among the soldiers in and near Cairo, Illinois,
writes:—" This place and adjacent outposts
should be thoroughly supplied. .with our
publications. I .could most• usefully dis
tribute at least eight thousand of the
'Pocket Books,' and of 'our other publica
tions in proportion. But whatever is done
shoidd be done quickly." The last remark
is solemnly true. One or more great bat
tles may soon put thousands of these sol
diers beyond the reach 'of any offer of sal-
Such is the work in hand. Such are the
growing opportunities. But just now, sad
to tell, the means for carrying it forward
are entirely exhausted. Early in December
an appeal for aid Was sent out in religious
newspapers and . by a circular. Many gen
erous responses were made in the shape of
cot iributions to the - Distribution Fund.
But 'so incessant and importunate have
been the demands for books and tracts, that
the money received isull expended. The
Fixecutive Committee of the 'Board, a few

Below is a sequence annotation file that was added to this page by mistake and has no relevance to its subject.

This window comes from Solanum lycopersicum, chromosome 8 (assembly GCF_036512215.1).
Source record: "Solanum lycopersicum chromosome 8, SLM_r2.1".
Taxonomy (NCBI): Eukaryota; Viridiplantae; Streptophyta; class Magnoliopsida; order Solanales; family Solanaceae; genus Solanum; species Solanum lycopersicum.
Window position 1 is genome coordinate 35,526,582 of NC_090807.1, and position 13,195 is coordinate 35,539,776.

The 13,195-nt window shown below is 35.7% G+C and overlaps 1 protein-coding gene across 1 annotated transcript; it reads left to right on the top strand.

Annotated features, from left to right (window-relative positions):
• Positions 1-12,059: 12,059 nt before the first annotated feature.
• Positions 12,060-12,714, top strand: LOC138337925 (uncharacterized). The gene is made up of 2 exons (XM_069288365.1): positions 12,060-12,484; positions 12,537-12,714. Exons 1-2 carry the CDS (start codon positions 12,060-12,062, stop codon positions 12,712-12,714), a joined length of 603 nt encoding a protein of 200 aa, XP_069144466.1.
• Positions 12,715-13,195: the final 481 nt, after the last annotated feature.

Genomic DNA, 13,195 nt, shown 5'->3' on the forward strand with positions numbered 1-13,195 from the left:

days ago, voted away the' last remaining
Must 'the Board cease from this blessed
work among the soldiers and sailors 7 ,
Will not the pastoys of our chnrches
make our need known to their people ?
Will not individual Christians, without
waiting for their churches, send us such
help as Goa may,incline and enable them
to give.?.:,
Remittances should be addressed= to
Tames ,Ounlap, Esq., Treasurer, 821 Chest
nut Street, Philadelphia.
Corresponding Secretark
P. S. Churches or individuals sending
contributions, may have :books and tracts
scat to particular regiments or companies,
in, which they are specially interested, by
giving us a name and, address, to which we
may forward the package.
The Jews in Italy—Good Tidings—The Man for
the Work—Ragged School Appeal--Marvellous
Statistics and Fruits—Distress, in Lancashire—